instrumentality of Philip (Act 8:27). The northern portion of
Ethiopia formed the kingdom of Meroe, which for a long period
was ruled over by queens, and it was probably from this kingdom
that the eunuch came.
useful, a slave who, after robbing his master Philemon (q.v.) at
Colosse, fled to Rome, where he was converted by the apostle
Paul, who sent him back to his master with the epistle which
bears his name. In it he beseeches Philemon to receive his slave
as a "faithful and beloved brother." Paul offers to pay to
Philemon anything his slave had taken, and to bear the wrong he
had done him. He was accompanied on his return by Tychicus, the
bearer of the Epistle to the Colossians (Philemon 1:16, 18).
The story of this fugitive Colossian slave is a remarkable
evidence of the freedom of access to the prisoner which was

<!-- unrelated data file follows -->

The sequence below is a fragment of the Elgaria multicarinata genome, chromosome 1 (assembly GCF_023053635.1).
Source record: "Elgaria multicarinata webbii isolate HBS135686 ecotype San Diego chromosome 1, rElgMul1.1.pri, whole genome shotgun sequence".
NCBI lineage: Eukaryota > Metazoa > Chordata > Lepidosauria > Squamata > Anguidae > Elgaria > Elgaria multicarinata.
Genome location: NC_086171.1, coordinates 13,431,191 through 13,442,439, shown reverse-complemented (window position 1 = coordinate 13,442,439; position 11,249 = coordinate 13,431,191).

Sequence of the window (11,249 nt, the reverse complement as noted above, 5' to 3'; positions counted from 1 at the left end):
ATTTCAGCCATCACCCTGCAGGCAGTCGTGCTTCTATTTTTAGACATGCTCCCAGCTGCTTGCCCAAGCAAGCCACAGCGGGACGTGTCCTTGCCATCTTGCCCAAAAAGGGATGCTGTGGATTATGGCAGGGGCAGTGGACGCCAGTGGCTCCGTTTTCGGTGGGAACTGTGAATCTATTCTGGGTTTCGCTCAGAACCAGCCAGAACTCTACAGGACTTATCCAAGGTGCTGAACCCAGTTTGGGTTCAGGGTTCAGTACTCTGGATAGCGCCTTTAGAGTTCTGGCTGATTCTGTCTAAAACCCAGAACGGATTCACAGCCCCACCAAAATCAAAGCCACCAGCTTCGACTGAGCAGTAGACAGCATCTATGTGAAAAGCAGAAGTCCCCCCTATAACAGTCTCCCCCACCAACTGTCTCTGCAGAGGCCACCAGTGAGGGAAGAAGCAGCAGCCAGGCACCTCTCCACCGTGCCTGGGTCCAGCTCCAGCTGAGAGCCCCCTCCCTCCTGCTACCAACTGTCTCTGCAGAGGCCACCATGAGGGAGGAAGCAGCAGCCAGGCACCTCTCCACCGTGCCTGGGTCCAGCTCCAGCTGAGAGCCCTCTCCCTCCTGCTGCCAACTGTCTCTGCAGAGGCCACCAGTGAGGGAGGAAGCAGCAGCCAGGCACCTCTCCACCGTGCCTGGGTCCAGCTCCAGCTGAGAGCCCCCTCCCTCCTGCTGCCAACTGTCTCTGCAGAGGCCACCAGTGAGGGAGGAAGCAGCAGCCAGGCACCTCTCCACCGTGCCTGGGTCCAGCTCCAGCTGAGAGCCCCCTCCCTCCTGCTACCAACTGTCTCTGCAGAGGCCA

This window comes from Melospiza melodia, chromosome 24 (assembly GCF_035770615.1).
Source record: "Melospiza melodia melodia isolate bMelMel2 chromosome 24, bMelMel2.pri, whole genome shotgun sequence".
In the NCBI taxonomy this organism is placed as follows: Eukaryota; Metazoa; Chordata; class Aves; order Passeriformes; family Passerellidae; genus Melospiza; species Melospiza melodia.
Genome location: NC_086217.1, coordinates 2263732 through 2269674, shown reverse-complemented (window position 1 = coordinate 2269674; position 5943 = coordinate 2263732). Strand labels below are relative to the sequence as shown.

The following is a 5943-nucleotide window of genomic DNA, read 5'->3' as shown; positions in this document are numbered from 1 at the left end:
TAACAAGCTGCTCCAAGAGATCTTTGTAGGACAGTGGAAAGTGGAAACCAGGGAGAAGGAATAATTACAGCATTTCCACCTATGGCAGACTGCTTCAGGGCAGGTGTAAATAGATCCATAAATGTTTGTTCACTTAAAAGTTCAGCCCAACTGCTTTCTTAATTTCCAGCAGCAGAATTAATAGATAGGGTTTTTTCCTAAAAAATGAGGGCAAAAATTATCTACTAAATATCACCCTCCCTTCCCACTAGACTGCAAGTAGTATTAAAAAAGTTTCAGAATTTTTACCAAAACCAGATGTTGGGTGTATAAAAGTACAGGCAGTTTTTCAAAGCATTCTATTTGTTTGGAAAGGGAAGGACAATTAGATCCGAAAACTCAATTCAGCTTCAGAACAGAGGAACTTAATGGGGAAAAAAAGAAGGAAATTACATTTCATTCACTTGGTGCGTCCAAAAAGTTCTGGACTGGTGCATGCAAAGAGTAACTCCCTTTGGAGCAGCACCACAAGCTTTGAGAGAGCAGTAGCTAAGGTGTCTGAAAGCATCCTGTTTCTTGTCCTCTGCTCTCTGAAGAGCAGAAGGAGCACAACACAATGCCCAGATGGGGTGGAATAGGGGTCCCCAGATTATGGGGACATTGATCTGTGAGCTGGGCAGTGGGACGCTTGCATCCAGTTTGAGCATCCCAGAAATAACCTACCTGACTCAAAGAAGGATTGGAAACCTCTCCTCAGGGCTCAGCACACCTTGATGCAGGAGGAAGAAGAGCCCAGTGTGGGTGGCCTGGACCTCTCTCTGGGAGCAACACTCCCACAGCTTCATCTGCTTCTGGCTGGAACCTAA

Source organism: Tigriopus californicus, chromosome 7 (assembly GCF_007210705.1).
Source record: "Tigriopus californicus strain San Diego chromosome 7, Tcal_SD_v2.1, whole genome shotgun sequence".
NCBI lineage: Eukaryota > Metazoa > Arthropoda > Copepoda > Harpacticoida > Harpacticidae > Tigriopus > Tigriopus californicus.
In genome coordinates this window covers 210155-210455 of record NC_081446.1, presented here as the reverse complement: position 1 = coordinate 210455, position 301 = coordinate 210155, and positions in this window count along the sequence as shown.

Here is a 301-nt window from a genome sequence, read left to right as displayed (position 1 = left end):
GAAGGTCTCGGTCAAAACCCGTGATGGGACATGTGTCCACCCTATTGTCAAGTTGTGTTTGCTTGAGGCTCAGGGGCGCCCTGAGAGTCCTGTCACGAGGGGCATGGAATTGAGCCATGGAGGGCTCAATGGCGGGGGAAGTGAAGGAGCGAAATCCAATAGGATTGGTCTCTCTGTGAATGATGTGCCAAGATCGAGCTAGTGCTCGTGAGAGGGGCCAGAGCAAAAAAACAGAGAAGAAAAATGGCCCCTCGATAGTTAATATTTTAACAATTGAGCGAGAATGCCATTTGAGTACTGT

granted to all, and "a beautiful illustration both of the
character of St. Paul and the transfiguring power and righteous
principles of the gospel."
(Ex. 32:20; Deut. 9:21; Judg. 16:21), to crush small (Heb.
tahan); to oppress the poor (Isa. 3:5). The hand-mill was early
used by the Hebrews (Num. 11:8). It consisted of two stones, the
upper (Deut. 24:6; 2 Sam. 11:21) being movable and slightly
concave, the lower being stationary. The grinders mentioned
Eccl. 12:3 are the teeth. (See MILL T0002550.)
i.e., "fiftieth", found only in the New Testament (Acts 2:1;
20:16; 1 Cor. 16:8). The festival so named is first spoken of in
Ex. 23:16 as "the feast of harvest," and again in Ex. 34:22 as
"the day of the firstfruits" (Num. 28:26). From the sixteenth of
the month of Nisan (the second day of the Passover), seven
complete weeks, i.e., forty-nine days, were to be reckoned, and
this feast was held on the fiftieth day. The manner in which it
was to be kept is described in Lev. 23:15-19; Num. 28:27-29.
Besides the sacrifices prescribed for the occasion, every one
was to bring to the Lord his "tribute of a free-will offering"
(Deut. 16:9-11). The purpose of this feast was to commemorate
the completion of the grain harvest. Its distinguishing feature
was the offering of "two leavened loaves" made from the new corn